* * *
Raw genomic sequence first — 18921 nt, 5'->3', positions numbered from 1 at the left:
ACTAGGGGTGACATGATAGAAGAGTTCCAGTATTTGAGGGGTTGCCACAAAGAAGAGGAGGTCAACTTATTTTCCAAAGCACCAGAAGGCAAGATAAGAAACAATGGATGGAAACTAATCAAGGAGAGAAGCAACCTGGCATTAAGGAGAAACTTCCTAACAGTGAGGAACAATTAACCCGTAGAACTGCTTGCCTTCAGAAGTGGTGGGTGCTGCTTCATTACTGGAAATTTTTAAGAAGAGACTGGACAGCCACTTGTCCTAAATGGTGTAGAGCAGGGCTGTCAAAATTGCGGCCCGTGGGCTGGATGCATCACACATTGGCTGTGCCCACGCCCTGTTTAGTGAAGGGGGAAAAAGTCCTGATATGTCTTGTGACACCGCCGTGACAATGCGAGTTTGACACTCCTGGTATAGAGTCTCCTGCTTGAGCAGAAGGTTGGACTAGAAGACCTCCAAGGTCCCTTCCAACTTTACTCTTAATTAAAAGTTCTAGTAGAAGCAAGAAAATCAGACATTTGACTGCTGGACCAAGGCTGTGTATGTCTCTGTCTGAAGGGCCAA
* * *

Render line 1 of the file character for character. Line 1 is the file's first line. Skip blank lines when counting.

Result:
Raw genomic sequence first — 18921 nt, 5'->3', positions numbered from 1 at the left: